M Beaton: Agatha Raisin and the Wizard of Evesham

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M Beaton Agatha Raisin and the Wizard of Evesham
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    Agatha Raisin and the Wizard of Evesham
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After a home dye job ruins her hair, Agatha Raisin, the prickly yet lovable amateur sleuth, turns to the wonderful new hairdresser in the neighboring town for help. And as Agatha soon learns, Mr. John is as skilled at repairing her coiffure as he is at romancing her heart. But the charming Mr. John isn't all he appears to be. According to gossip around the salon and the village, some of his former clients seem to be afraid of him. Could Mr. John really be a ruthless blackmailer? When a murderer strikes at the busy salon, Agatha must discover the truth and the killer's identity before it's too late.

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M C Beaton

Agatha Raisin and the Wizard of Evesham

The eighth book in the Agatha Raisin series, 1999

The author wishes to thank Marie Steele of Thomas Oliver,

the real wizard of Evesham, for her help in this book.


THE weather was tropical. And this was England and this was Evesham in the Cotswolds. Agatha Raisin drove into the car-park at Merstow Green, turned off the air-conditioning, switched off the engine and braced herself to meet the wall of soupy heat which she knew would greet her the minute she stepped out of the car.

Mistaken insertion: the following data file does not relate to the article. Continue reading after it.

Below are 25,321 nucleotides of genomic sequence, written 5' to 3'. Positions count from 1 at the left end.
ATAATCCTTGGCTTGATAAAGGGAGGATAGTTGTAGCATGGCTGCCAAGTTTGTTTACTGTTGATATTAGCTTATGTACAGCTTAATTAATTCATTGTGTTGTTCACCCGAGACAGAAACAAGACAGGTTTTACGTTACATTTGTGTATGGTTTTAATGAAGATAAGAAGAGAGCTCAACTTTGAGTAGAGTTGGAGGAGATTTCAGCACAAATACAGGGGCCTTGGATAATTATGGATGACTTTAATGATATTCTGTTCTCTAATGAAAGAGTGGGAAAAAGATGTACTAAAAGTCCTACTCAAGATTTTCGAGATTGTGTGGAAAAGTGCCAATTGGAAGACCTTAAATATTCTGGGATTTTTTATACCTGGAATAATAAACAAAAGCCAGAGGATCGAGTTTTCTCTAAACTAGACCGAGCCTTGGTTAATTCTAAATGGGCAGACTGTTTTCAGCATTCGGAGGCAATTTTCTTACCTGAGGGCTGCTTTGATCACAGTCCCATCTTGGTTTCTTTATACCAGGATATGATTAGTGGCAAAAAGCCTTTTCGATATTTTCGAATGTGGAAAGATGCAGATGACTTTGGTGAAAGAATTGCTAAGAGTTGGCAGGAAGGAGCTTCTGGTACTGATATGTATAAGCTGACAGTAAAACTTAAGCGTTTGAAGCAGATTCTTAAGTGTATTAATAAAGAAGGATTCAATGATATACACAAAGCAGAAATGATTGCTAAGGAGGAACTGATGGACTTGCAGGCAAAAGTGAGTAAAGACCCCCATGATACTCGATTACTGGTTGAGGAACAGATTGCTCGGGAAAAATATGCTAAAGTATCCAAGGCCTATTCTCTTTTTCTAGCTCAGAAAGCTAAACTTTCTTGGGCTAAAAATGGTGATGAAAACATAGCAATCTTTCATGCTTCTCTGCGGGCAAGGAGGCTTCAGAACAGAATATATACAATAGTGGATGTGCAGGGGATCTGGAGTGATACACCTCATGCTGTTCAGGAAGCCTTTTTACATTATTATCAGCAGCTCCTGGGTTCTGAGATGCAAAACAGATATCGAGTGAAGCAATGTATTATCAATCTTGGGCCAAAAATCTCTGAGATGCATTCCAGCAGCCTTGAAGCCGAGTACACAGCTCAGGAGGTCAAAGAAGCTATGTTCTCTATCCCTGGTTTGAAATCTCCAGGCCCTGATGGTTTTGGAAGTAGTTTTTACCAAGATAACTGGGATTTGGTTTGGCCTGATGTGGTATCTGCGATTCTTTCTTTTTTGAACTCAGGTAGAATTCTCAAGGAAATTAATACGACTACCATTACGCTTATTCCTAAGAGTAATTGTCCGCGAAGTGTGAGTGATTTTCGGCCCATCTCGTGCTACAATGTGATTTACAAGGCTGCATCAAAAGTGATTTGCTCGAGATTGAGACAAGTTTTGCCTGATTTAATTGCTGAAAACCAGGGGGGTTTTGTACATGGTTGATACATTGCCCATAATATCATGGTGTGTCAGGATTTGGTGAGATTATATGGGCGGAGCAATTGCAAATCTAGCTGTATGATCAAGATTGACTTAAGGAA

Like many, she had decided that all the scares about the greenhouse effect were simply lies made up by eco-terrorists. But this August had seen clammy, sweaty days followed by monsoon thunderstorms at night. Most odd.

Agatha groaned as she left her car and walked across to the parking-ticket machine. What a hell of a day to decide to get one’s hair tinted!

She returned to her car and pasted the ticket on the window and then bent down and squinted at herself in the driving-mirror. Her hair was still dark brown but now streaked with purple.

Agatha had gone into a mild depression following her “last case.” Mrs. Agatha Raisin fancied herself to be a detective to rival the fictional ones like Poirot and Lord Peter Wimsey. She was a stocky middle-aged woman with good legs, a round face and small bearlike eyes which looked suspiciously out at the world. Her hair had always been her pride, thick and brown and glossy.

But only that week she had discovered grey hairs, nasty grey hairs appearing all over. She had bought one of those colour rinses but it had turned the grey purple. “Go to Mr. John,” advised Mrs. Bloxby, the vicar’s wife. “His place is in the High Street in Evesham. He’s supposed to be very good. They say he’s a wizard at tinting hair.”

So Agatha had made the appointment and here she was in Evesham, a town situated some ten miles from her home village of Carsely.

The cynics say Evesham is famous for dole and asparagus. Situated beside the river Avon in the Vale of Evesham, the Garden of England, well-known for its nurseries, orchards, and, of course, asparagus, Evesham nonetheless can present itself to the visitor who comes to see its historical buildings as a down-at-heel town. Despite the increasing population, shops keep closing up and the boards over the windows are decorated with old Evesham scenes by local artists, so that sometimes it seems a town of pictures and thrift shops. Enormous fecund women trundle push-chairs with small children. The fashion they favour is leggings topped by a baggy blouse. As columnist and TV celebrity Ann Robinson said, she thought leggings came along with push-chairs and babies.

Agatha sometimes thought that a lot of the clothes shops closed down because the buyers would not look out of the window at the size of the female population and stocked only up to size sixteen instead of up to size twenty-two.

She walked over to the High Street, not even stopping to look at the magnificent bulk of the old churches. Agatha was not interested in history as was James Lacey, the love of her life, her neighbour, who was off once more on his travels, leaving his cottage deserted and Agatha depressed and with grey hairs on her head.